When Those IT Guys and Gals Invest


 “Information Technology’’ may have been an official occupation as early as 1980, when computer sales entered the mainstream. But in 2017, “Information Technology” is a burgeoning occupational field.

As such, financial providers and advisors are likely to have a healthy number of clients who consider “Information Technology” to be their field of expertise.

Known with varying degrees of affection in office buildings around the country as “the IT guys”, these men and women are in a professional field that offers lucrative salaries and benefits packages. As a result, the IT professionals make up a segment of investors advisors need to get to know.

Spectrem’s Perspective Get Up to Speed with Information Technology examines investors from the IT field and compares them to investors from other occupations to see what is unique about the IT men and women from an investment standpoint.

“The value of occupational segmentation among investors becomes apparent when a certain field increases in number,’’ said Spectrem president George H. Walper Jr. “The field of information technology is certainly not going away any time soon. Those investors have similar personal backgrounds, similar educational backgrounds, and are likely to have similar opinions regarding investment decisions.”

To begin, investors from the IT field are likely to be wealthy. According to the research, 64 percent of IT professionals expect to have more than $1 million in investable household assets upon retirement. That is well above the percentage of investors from other occupations.

That’s the good news from an advisor’s standpoint. The bad news is that IT professionals tend to avoid financial advisors, and when they do use advisors, they tend to prefer to use them only for special occasions.

Only 45 percent of IT professionals use a financial advisor, compared to 55 percent of investors from other occupations. And of those investors who use an advisor, 49 percent consider themselves to be Self-Directed investors, meaning they rarely contact or consult an advisor.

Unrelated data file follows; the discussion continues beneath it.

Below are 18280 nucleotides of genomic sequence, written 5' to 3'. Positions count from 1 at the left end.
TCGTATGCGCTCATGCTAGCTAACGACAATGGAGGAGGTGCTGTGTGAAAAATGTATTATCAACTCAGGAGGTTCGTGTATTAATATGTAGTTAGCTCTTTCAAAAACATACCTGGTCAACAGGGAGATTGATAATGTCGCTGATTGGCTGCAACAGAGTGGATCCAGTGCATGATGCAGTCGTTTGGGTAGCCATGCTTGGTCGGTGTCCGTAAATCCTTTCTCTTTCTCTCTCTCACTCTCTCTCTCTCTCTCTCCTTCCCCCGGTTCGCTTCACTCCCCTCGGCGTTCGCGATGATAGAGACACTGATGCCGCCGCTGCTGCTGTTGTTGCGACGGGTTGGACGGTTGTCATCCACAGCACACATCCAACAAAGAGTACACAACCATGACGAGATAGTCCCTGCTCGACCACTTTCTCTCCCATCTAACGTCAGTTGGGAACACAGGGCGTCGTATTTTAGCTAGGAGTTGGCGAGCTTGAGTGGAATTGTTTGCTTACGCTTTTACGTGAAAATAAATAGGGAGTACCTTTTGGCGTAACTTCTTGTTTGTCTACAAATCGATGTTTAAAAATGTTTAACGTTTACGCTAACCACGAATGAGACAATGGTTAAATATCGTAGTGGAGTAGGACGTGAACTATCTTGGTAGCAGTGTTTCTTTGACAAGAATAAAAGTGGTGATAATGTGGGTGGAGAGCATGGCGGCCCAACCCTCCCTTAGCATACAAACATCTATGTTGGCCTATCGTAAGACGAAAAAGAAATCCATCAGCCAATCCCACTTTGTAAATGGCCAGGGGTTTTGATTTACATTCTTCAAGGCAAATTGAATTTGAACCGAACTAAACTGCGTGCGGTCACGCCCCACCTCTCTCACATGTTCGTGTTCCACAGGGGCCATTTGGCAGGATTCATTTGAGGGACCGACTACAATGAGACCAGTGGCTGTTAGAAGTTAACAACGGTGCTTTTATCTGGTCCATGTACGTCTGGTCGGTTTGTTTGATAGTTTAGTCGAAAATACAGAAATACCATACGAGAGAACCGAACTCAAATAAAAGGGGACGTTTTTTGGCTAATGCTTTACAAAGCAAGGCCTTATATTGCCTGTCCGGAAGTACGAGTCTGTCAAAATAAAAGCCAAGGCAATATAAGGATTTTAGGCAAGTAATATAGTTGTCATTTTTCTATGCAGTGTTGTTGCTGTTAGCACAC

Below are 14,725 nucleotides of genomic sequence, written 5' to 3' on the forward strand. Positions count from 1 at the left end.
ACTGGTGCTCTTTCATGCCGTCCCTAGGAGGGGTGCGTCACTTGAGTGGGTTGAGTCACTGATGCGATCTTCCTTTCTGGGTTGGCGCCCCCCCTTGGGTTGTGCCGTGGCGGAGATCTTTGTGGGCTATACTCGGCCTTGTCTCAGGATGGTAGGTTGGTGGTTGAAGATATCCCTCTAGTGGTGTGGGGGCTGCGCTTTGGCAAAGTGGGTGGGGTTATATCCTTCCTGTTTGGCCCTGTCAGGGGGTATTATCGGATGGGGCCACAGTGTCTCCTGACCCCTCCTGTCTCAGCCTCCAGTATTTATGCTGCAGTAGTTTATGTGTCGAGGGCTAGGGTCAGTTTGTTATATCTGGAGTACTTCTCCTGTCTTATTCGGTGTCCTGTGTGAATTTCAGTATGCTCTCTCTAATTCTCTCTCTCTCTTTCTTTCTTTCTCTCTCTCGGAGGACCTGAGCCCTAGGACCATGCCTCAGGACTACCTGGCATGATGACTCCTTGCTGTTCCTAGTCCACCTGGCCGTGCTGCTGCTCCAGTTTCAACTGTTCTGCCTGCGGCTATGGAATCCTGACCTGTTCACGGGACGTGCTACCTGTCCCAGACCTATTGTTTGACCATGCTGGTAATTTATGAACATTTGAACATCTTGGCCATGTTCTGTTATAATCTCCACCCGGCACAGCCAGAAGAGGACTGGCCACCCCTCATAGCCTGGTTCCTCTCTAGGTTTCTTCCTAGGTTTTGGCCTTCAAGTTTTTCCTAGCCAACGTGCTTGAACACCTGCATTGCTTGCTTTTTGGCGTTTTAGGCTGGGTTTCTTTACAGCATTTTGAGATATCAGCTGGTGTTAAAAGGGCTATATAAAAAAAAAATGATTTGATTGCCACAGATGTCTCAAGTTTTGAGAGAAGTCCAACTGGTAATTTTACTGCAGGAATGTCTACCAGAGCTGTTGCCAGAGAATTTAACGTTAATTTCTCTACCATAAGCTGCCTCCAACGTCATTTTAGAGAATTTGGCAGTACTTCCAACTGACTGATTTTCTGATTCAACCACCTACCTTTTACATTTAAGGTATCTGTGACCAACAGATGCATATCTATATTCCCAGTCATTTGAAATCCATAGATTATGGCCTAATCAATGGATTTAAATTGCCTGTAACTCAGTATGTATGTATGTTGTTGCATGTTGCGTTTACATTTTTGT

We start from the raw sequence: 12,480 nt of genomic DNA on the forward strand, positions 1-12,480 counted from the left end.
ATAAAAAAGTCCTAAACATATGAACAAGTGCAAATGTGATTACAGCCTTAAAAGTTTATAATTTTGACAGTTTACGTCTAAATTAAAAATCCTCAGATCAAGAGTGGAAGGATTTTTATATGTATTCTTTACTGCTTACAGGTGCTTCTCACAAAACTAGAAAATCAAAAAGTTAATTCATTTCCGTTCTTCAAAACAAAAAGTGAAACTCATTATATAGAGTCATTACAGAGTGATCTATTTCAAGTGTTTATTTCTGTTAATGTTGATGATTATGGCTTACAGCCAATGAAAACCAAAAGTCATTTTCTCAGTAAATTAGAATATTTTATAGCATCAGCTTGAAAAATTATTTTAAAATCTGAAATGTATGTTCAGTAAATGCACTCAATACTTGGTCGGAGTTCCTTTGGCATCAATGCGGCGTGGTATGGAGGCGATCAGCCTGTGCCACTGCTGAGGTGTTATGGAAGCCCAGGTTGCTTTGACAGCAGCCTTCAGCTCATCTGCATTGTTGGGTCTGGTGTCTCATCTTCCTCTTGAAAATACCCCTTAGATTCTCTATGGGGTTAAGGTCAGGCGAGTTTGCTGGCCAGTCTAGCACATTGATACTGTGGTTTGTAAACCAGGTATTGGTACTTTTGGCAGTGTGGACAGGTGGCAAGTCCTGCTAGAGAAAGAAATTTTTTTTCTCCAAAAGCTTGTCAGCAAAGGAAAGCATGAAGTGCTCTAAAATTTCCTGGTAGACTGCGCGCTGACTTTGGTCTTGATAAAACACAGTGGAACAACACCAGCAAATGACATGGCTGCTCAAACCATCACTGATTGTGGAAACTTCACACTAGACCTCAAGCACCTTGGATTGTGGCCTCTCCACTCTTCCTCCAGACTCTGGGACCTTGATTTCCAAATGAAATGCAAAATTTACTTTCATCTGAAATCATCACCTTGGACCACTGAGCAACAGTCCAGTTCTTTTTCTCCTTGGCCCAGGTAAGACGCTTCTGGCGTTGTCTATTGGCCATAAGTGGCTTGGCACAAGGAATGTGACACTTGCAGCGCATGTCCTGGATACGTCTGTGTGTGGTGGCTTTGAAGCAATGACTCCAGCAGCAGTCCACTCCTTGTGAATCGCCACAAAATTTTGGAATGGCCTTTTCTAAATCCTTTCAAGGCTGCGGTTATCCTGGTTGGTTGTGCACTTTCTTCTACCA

For advisors, the above research is a call to action. Information Technology professionals are likely to need or want a financial advisor in the future, and proper placement of advertising or attendance at IT events can get the idea in the heads of these men and women that your firm might be the best place to start a relationship with an advisor.

Self-describing their investment strategy, 35 percent of IT professionals consider themselves to be aggressive or most aggressive in investing, compared to just 24 percent of investors from other occupations. Again, this is an indication that ITs would make a potentially lucrative client to woo.

So, where do these aggressive IT professionals put their investable assets when they want to pursue an investment. They are more likely than other investors to have an interest in the global concern over climate change, and are more likely to want to invest in countries that are known for producing electronic and communication equipment, such as China and Japan. They also have a healthy interest in health care investments: 49 percent of ITs say they would place future investments in that sector (54 percent said they would invest in technology).

Top Takeaways for Advisors

How much do you wish you had followed the advice given to you when you were a kid: get into computers! Well, the same attitude can be considered when it is suggested you make yourself attractive to IT professionals as financial advisors.


When working with an investor from the field of information technology, it would be wise to be well-versed in the investments or companies located in China, Japan and other Asian countries which product electronics and computer equipment. You are not stereotyping with that mindset; it makes sense for investors to invest in fields they understand, and China and Japan are leading producers of electronic equipment.  


©2017 Spectrem Group